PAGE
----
During the summer season the river is clogged with hundreds of tubing enthusiasts.  Those of you who remember this from college days at the University, it is now alcohol, plastic bottle, snack debris, and "Pot" free.  Much money, time, and volunteer efforts went into cleaning up all the mess left from those times and now rules are in place to prevent another round of garbage from being left there.
The shedding Redbud trees were making a carpet of lavender on top of the green Duck Weed underneath.
The underwater plants were swaying beneath us, seeming to tell us the way as we both followed the flow of the stream.  The spots of clear white sand allowing us to realize just how clear this water was.  Fish and turtles swam underneath us.  This pure clean water has been crystal clear for all this time but change is happening and it may become clogged with slimy algae like many of its neighboring spring fed rivers.  It is being polluted by fertilizers that people feel they must put on their lawns, golf courses, and crops.  The sandy soil here quickly leaches these chemicals through and into the water causing algae to grow and gradually clog the river with stringy yucky algae.  These same fertilizers are also polluting the Gulf coast causing more damage to wildlife, including dolphins, by causing algae growth and red tides to form depleting the oxygen in the water and allowing all kinds of bad things to thrive.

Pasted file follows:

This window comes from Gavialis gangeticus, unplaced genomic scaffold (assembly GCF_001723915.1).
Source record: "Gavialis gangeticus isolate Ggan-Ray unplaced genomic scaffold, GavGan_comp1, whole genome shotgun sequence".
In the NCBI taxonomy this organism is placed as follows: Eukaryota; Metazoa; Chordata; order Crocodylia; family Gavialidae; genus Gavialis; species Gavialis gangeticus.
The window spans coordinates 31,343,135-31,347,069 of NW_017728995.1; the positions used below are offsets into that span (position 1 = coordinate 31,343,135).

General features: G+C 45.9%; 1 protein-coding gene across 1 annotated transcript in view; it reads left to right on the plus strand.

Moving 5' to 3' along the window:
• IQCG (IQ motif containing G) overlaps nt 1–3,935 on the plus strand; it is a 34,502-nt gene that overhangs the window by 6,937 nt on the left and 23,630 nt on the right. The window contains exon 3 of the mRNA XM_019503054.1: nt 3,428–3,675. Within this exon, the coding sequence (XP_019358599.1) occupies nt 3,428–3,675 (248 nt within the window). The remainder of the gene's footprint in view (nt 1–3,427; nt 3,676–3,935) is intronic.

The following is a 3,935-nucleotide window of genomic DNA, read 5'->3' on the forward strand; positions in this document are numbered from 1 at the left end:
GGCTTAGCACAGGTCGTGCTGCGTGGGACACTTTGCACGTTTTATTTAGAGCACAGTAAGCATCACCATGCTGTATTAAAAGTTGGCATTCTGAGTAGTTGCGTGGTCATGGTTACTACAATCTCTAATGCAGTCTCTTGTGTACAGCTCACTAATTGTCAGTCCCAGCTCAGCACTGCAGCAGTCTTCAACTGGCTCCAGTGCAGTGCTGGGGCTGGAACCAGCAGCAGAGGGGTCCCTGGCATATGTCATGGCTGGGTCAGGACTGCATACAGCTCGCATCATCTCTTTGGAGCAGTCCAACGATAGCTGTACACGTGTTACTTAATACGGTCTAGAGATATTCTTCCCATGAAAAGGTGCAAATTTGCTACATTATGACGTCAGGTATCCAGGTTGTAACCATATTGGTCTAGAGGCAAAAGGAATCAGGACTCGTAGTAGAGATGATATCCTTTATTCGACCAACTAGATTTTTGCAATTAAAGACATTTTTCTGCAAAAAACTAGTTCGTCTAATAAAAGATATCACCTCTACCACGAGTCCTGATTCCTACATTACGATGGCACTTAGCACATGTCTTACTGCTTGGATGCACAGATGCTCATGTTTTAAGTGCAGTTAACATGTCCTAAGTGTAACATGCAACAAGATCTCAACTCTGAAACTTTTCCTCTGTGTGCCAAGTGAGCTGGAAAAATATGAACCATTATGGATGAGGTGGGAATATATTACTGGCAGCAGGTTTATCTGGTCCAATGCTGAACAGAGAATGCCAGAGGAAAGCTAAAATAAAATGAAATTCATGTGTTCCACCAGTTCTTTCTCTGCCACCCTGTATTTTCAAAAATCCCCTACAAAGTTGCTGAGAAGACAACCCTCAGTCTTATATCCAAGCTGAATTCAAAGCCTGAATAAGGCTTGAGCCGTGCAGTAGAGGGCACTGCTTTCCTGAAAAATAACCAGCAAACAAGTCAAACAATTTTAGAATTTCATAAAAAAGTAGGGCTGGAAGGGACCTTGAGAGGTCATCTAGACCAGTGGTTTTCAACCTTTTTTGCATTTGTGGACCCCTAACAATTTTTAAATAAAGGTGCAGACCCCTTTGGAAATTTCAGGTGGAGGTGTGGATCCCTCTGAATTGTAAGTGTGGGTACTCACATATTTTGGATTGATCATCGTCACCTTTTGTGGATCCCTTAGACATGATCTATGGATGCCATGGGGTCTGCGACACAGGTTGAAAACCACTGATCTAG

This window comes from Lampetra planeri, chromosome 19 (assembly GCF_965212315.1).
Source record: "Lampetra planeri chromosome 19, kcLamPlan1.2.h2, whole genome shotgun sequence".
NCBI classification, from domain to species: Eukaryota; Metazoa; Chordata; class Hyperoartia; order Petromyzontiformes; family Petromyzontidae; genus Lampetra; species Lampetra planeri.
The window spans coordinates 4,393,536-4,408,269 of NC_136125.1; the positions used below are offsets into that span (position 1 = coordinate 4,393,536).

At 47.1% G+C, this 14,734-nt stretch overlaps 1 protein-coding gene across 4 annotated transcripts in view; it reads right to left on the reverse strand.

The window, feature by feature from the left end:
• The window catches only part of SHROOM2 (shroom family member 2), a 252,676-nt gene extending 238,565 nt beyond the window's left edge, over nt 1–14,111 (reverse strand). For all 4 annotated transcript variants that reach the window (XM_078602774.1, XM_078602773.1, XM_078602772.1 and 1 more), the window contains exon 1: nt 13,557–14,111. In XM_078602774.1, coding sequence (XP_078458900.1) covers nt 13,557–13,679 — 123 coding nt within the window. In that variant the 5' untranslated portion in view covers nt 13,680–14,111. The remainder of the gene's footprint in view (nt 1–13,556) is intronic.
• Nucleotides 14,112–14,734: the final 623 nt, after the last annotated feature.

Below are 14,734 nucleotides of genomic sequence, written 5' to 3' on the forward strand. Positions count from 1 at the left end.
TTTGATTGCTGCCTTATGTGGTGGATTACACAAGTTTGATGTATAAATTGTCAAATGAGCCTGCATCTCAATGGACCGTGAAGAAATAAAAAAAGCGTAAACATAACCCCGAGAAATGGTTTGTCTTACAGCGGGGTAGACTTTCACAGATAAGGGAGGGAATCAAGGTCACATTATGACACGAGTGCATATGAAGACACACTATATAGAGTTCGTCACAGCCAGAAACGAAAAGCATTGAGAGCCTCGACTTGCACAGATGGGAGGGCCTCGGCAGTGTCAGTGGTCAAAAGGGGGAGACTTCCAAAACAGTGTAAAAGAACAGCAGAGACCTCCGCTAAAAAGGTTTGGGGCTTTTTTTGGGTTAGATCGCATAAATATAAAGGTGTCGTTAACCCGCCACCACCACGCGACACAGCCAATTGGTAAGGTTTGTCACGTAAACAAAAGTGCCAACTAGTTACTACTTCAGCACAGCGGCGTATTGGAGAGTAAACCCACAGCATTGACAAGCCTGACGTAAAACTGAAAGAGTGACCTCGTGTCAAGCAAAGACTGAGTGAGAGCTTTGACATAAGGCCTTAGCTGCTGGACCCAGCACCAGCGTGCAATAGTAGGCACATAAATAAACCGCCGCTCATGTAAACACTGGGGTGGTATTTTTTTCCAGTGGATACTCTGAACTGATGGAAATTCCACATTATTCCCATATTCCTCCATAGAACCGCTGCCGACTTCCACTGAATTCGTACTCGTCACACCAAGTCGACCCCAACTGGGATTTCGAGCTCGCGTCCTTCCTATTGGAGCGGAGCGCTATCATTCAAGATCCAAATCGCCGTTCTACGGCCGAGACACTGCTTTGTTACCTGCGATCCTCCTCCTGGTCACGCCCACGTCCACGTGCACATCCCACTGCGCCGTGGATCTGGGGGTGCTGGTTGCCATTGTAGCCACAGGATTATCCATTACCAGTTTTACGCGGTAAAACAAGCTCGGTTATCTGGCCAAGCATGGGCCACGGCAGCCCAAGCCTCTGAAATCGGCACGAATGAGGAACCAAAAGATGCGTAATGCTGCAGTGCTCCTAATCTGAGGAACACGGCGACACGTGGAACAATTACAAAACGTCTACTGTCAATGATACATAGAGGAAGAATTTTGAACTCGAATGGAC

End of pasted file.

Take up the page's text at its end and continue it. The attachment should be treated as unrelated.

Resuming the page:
The area here reminded me of my hometown area in Northeast Tennessee which also has a large deposit of Limestone and lots of underground caves.  The difference is that being so high above sea level those caves are not filled with water.  This was the first time I have seen these little wood's Violets since I left North Georgia.  I have told people that we don't have rocks in Florida but I was mistaken.  Here there are rocks the underneath surface is honeycombed with them.
Roots showed off interesting formations as they reached for the water, in, around, and through the rocky surfaces.
There is not a real need to paddle only steer as the current moves you at a nice easy pace.  The rocks in this part of Florida are a porous limestone whose holes resemble a sponge.  The limestone is eroded away leaving great water filled caverns underneath the earth.  Depletion of the water table will often cause a sinkhole to form when it collapses without the support of the water volume inside.  This can happen with overuse of the water from the Aquifer.
I Love the play of the bright sunlight on the spring green against the dark shape of the tree limb.